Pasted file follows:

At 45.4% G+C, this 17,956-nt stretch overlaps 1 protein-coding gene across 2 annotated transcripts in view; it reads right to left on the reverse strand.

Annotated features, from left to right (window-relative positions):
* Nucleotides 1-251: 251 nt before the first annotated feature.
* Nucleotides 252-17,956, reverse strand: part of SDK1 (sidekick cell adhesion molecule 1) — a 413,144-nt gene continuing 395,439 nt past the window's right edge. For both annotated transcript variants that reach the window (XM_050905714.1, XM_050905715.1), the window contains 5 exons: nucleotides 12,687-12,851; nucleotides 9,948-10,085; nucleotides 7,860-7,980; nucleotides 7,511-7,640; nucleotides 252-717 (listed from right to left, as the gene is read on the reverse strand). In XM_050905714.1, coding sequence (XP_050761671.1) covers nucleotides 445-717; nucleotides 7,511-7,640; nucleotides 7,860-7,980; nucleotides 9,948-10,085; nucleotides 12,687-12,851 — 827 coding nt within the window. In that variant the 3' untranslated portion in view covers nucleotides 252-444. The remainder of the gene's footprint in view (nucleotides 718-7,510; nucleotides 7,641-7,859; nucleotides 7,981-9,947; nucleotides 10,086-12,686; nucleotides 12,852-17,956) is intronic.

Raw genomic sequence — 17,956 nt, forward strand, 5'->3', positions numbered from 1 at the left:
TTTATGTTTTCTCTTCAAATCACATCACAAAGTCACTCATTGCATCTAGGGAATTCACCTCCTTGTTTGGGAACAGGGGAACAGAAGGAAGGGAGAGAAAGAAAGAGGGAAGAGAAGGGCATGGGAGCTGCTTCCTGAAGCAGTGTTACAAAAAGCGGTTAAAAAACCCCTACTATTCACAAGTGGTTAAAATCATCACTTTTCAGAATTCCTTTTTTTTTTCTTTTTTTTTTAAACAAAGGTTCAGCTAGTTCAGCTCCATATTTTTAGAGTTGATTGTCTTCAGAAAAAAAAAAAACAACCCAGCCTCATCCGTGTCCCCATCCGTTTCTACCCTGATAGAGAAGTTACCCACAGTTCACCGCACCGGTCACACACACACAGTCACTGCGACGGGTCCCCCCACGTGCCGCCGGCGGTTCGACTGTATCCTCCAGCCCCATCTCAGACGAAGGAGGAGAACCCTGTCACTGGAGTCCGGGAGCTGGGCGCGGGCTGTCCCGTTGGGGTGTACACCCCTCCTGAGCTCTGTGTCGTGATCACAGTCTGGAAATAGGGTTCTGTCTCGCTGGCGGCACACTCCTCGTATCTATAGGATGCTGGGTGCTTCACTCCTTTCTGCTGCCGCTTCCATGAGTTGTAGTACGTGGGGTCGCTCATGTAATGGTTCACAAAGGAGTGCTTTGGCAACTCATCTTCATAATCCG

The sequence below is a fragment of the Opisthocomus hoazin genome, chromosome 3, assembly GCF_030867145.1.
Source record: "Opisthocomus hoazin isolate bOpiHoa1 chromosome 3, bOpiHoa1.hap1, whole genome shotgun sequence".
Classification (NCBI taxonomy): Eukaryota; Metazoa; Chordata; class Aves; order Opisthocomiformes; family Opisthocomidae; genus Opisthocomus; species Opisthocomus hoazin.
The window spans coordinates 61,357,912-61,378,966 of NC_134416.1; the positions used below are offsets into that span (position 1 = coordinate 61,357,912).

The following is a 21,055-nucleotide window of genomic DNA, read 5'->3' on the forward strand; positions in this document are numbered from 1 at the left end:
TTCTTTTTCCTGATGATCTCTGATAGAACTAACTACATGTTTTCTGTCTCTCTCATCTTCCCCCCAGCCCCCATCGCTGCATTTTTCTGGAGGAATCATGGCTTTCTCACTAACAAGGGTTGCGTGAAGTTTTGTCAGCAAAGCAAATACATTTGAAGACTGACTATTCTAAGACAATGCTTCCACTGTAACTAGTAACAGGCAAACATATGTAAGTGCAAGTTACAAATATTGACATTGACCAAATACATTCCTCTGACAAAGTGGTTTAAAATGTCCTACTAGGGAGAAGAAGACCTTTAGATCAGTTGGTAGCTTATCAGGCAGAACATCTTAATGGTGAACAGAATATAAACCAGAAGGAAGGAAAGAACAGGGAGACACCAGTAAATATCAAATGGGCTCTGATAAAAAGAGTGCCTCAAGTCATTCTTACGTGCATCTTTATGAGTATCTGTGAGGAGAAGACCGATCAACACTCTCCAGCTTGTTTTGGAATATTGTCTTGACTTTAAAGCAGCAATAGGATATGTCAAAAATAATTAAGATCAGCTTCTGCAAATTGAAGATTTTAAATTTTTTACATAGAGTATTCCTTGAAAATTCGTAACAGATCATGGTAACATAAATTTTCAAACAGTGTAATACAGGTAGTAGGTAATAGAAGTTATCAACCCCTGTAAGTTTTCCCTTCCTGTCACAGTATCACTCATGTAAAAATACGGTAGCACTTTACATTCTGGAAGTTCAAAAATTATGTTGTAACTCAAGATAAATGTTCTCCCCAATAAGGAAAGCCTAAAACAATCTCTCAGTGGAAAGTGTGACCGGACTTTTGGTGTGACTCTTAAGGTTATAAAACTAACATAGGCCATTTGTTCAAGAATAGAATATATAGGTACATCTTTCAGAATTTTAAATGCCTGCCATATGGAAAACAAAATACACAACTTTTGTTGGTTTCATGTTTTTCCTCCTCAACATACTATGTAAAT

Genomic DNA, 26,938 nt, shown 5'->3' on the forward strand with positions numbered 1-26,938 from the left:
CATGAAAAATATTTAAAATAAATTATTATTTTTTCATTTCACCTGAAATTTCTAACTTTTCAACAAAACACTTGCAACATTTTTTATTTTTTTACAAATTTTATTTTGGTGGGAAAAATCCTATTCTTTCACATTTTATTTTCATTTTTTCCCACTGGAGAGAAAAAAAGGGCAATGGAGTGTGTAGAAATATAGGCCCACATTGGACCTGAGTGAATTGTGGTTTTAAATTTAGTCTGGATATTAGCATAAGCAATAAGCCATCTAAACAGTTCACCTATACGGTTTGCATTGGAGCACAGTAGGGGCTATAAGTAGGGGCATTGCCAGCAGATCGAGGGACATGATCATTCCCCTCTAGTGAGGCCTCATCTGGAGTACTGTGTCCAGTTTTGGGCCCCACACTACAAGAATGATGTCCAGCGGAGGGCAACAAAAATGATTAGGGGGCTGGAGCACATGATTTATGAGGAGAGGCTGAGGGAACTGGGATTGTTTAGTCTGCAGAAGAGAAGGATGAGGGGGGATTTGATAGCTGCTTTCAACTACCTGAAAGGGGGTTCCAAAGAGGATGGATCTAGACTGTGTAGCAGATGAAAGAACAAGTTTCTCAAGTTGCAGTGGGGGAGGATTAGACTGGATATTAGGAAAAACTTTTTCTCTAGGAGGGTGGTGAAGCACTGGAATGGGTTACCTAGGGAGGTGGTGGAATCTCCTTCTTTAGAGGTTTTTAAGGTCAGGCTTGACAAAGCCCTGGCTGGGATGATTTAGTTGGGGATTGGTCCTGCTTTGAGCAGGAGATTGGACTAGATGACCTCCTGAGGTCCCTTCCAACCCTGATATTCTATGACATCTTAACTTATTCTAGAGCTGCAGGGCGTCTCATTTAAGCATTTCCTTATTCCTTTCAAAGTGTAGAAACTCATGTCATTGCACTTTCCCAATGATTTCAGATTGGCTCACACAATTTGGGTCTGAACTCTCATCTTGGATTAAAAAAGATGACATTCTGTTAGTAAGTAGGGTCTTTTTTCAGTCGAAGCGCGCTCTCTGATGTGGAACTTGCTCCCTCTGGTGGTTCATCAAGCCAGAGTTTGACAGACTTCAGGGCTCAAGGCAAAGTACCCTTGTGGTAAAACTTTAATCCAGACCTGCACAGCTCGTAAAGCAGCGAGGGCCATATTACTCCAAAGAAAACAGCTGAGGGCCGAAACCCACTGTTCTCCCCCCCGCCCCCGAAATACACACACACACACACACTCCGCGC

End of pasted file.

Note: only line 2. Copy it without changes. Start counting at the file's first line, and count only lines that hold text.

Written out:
Annotated features, from left to right (window-relative positions):